There are a lot of variables involved in determining whether or not somebody is considered a qualified lead. It’s important to keep track of these variables and follow up consistently. This allows you to qualify your leads faster while moving them along the path toward becoming a customer.
Coming up with a sales pitch can be exhausting sometimes. The company has plenty of options on how they want to present their pitch based on their style of selling and the type of product they’re offering, most salespeople rely on a combination of channels and techniques to pitch their leads.
The point here is that there often isn’t a “silver bullet” in terms of your sales pitch. That’s why it’s important to evaluate both existing and potential sales objections to give yourself a sense of confidence when talking through your pitch. Even if you’re in retail and don’t often get to have long conversations with shoppers about their objections, you should still understand them in case these questions ever come up on the floor.
Below is a quick breakdown of the most common sales objections that you’ll likely face:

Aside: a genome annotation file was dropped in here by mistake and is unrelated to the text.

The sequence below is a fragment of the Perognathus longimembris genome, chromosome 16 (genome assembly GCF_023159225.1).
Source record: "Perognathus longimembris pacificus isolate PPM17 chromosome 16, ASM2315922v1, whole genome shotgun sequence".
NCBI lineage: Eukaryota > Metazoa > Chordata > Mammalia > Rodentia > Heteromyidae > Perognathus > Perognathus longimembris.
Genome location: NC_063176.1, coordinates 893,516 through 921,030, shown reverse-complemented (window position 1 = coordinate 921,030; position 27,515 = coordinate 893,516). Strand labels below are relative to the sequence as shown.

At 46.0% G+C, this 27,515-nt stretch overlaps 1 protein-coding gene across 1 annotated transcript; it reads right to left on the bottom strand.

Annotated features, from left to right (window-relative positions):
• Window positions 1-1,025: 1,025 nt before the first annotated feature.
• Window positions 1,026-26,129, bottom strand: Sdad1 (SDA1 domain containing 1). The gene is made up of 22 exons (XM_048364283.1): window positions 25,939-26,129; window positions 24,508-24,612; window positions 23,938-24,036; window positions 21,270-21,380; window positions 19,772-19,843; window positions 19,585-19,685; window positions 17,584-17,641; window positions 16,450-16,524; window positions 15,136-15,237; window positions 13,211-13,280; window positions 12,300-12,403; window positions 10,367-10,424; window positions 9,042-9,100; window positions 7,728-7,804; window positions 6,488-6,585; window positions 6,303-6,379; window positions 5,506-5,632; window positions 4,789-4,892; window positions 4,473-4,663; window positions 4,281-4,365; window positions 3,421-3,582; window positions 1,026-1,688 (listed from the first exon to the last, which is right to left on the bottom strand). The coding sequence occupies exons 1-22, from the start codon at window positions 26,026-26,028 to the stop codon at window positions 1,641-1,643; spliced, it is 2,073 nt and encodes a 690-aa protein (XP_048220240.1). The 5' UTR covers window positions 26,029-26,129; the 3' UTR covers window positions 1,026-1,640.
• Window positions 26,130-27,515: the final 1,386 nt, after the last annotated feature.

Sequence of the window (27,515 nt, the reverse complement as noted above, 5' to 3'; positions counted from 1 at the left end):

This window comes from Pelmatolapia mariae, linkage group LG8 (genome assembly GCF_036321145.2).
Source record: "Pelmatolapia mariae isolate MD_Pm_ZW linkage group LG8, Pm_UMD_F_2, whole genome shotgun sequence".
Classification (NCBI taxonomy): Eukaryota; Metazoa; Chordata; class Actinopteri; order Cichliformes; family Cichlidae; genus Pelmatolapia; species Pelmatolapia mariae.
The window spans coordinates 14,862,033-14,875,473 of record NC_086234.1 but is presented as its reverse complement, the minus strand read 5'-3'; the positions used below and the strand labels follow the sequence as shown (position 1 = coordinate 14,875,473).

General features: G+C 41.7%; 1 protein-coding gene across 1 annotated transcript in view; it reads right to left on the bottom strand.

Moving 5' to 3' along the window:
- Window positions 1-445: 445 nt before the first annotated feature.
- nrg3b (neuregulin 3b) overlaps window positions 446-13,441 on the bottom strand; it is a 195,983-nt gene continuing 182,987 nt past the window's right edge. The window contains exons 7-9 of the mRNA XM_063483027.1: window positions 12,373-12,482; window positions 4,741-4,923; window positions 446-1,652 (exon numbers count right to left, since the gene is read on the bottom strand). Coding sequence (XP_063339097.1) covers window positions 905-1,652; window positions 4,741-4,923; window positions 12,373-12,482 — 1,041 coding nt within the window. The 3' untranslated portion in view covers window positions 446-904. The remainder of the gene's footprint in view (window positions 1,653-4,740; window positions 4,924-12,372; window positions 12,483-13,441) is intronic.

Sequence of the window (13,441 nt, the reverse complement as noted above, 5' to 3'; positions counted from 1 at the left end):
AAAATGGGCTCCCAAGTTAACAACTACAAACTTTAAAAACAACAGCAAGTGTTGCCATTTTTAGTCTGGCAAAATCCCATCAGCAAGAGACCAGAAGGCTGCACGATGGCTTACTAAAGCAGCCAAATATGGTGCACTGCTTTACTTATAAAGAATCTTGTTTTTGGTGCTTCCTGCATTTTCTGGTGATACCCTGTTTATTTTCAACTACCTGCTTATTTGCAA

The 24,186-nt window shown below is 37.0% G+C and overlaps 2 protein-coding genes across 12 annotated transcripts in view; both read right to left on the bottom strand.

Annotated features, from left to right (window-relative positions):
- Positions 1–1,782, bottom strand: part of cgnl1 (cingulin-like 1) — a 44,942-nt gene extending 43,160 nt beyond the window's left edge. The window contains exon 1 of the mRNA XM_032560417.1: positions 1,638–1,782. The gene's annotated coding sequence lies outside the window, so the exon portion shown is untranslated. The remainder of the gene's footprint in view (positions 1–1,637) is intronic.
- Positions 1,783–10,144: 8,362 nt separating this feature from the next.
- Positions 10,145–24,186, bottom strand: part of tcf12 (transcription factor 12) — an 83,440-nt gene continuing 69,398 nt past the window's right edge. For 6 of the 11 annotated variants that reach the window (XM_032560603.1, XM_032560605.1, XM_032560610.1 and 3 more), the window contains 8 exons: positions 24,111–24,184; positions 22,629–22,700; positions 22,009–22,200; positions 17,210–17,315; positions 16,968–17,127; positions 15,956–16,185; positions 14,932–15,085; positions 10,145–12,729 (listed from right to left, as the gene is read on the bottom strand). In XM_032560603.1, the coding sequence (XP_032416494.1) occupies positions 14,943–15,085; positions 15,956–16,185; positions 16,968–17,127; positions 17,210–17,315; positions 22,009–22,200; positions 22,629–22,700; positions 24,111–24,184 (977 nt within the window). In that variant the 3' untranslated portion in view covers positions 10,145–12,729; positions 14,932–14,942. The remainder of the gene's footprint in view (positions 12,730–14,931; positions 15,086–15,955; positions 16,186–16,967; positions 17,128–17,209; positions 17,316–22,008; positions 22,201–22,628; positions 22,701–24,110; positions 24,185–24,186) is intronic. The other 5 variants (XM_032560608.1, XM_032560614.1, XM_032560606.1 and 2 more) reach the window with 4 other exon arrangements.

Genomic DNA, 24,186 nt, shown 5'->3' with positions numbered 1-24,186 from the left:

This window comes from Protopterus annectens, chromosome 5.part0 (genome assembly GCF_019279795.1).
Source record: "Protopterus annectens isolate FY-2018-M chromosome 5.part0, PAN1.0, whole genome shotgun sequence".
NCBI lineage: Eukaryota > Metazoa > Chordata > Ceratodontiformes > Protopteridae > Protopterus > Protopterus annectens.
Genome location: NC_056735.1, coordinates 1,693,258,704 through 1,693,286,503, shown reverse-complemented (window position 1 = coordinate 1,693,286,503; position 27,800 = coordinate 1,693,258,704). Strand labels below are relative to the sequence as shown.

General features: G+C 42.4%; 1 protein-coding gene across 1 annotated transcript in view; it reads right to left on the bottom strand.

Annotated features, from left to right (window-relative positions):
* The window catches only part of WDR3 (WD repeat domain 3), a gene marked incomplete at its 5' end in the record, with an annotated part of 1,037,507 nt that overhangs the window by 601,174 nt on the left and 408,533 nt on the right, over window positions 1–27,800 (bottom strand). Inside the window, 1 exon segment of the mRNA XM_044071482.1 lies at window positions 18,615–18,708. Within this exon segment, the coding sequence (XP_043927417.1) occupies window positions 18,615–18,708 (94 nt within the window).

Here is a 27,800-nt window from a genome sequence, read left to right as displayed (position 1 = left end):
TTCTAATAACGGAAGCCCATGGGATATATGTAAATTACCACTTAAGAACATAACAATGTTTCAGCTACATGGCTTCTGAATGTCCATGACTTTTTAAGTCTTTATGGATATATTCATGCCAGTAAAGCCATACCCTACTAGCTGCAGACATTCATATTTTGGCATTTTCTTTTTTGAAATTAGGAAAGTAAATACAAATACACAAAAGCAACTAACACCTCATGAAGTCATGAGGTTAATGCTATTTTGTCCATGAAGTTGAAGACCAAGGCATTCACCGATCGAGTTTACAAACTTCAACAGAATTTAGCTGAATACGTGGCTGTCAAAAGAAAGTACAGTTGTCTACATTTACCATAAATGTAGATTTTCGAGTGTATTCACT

- Pricing problems, including not seeing the value in your product, lack of budget, or concerns over your product’s pricing versus a competitor’s-
- Lack of trust, either due to pushing too hard or not taking enough time to understand your prospect’s needs
- Poor timing, such as reaching out during a busy time or an inability to decide on a date
- Competitor concerns, such as switching from a competing product or showing interest in one of your competitors
- Approval issues, specifically their inability to make a buying decision themselves (maybe they need to convince their boss—or mom, or dad, or supervisor)
- Product limitations, such as a competing product having a built-in feature which your product lacks (for example, a competitor’s tool doing something automatically which your tool requires users to do manually)
Once you’re able to identify and come up with solutions to these concerns, the pitching process would seem much less of a pain.